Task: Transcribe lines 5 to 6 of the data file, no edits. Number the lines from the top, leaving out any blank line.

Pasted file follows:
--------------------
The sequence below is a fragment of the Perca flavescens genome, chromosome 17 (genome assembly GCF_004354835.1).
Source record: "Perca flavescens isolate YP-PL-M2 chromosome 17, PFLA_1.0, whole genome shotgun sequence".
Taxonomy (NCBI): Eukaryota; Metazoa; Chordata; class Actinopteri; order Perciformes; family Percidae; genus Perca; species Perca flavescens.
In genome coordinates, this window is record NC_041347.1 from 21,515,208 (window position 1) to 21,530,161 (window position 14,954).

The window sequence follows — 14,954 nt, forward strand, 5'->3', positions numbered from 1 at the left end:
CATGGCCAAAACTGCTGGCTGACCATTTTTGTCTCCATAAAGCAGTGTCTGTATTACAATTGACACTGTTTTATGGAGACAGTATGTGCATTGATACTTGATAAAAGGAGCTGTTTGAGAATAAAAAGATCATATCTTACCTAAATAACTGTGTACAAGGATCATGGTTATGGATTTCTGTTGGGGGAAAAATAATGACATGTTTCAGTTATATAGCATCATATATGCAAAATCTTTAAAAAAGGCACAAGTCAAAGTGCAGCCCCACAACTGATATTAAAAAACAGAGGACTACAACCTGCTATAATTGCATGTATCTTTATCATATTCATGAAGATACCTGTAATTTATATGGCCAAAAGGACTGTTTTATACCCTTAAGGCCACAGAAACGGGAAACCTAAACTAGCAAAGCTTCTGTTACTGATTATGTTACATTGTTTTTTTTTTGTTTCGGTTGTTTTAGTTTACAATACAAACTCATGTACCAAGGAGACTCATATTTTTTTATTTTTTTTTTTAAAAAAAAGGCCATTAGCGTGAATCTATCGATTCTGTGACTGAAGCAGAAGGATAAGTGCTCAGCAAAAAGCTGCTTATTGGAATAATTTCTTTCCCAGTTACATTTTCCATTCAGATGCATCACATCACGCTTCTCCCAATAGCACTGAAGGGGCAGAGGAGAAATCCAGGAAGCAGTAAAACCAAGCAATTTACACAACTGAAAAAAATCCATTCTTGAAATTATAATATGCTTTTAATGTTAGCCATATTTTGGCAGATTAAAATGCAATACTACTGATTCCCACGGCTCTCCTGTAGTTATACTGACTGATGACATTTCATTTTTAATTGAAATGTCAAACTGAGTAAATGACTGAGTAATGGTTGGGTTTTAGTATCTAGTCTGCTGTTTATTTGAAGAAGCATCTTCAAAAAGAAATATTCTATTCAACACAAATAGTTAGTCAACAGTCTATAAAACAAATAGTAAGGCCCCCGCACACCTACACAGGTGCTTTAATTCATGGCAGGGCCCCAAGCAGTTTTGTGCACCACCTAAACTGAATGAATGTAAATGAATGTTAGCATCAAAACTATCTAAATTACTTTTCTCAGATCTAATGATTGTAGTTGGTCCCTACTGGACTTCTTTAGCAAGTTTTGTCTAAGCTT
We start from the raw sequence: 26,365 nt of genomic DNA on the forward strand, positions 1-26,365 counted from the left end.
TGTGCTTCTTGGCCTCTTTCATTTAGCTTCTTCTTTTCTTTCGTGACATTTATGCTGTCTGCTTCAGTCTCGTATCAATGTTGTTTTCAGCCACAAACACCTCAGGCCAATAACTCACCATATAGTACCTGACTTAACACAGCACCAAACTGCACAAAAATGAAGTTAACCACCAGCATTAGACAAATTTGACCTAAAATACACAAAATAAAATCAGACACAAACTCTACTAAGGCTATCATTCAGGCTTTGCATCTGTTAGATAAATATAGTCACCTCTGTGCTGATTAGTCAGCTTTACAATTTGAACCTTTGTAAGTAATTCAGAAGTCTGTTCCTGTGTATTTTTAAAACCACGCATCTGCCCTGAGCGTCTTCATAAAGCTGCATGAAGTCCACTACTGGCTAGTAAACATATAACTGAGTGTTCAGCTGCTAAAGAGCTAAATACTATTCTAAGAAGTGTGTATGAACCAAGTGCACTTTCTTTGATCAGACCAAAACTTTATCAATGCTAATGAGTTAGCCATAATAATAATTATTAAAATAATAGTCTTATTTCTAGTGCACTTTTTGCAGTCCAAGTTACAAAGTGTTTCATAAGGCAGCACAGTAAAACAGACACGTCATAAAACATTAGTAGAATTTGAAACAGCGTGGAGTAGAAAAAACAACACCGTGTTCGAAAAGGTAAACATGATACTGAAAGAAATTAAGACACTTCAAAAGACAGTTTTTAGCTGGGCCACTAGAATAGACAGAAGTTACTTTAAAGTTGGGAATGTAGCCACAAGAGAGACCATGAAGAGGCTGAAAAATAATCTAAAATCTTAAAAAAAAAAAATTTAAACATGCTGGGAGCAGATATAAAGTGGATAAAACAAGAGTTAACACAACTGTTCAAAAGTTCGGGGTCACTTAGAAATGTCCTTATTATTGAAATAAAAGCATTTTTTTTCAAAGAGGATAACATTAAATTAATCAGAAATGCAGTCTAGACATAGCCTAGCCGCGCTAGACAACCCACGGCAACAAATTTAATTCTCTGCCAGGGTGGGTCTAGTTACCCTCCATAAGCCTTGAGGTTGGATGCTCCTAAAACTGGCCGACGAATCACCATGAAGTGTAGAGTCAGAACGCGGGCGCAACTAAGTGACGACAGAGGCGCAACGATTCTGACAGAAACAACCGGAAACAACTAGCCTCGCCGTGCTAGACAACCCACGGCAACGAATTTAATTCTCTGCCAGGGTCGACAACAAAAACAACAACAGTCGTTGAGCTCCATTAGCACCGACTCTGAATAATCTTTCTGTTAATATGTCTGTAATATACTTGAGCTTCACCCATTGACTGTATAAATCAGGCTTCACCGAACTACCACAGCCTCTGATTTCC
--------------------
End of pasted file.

The window sequence follows — 14,954 nt, forward strand, 5'->3', positions numbered from 1 at the left end:
CATGGCCAAAACTGCTGGCTGACCATTTTTGTCTCCATAAAGCAGTGTCTGTATTACAATTGACACTGTTTTATGGAGACAGTATGTGCATTGATACTTGATAAAAGGAGCTGTTTGAGAATAAAAAGATCATATCTTACCTAAATAACTGTGTACAAGGATCATGGTTATGGATTTCTGTTGGGGGAAAAATAATGACATGTTTCAGTTATATAGCATCATATATGCAAAATCTTTAAAAAAGGCACAAGTCAAAGTGCAGCCCCACAACTGATATTAAAAAACAGAGGACTACAACCTGCTATAATTGCATGTATCTTTATCATATTCATGAAGATACCTGTAATTTATATGGCCAAAAGGACTGTTTTATACCCTTAAGGCCACAGAAACGGGAAACCTAAACTAGCAAAGCTTCTGTTACTGATTATGTTACATTGTTTTTTTTTTGTTTCGGTTGTTTTAGTTTACAATACAAACTCATGTACCAAGGAGACTCATATTTTTTTATTTTTTTTTTTAAAAAAAAGGCCATTAGCGTGAATCTATCGATTCTGTGACTGAAGCAGAAGGATAAGTGCTCAGCAAAAAGCTGCTTATTGGAATAATTTCTTTCCCAGTTACATTTTCCATTCAGATGCATCACATCACGCTTCTCCCAATAGCACTGAAGGGGCAGAGGAGAAATCCAGGAAGCAGTAAAACCAAGCAATTTACACAACTGAAAAAAATCCATTCTTGAAATTATAATATGCTTTTAATGTTAGCCATATTTTGGCAGATTAAAATGCAATACTACTGATTCCCACGGCTCTCCTGTAGTTATACTGACTGATGACATTTCATTTTTAATTGAAATGTCAAACTGAGTAAATGACTGAGTAATGGTTGGGTTTTAGTATCTAGTCTGCTGTTTATTTGAAGAAGCATCTTCAAAAAGAAATATTCTATTCAACACAAATAGTTAGTCAACAGTCTATAAAACAAATAGTAAGGCCCCCGCACACCTACACAGGTGCTTTAATTCATGGCAGGGCCCCAAGCAGTTTTGTGCACCACCTAAACTGAATGAATGTAAATGAATGTTAGCATCAAAACTATCTAAATTACTTTTCTCAGATCTAATGATTGTAGTTGGTCCCTACTGGACTTCTTTAGCAAGTTTTGTCTAAGCTT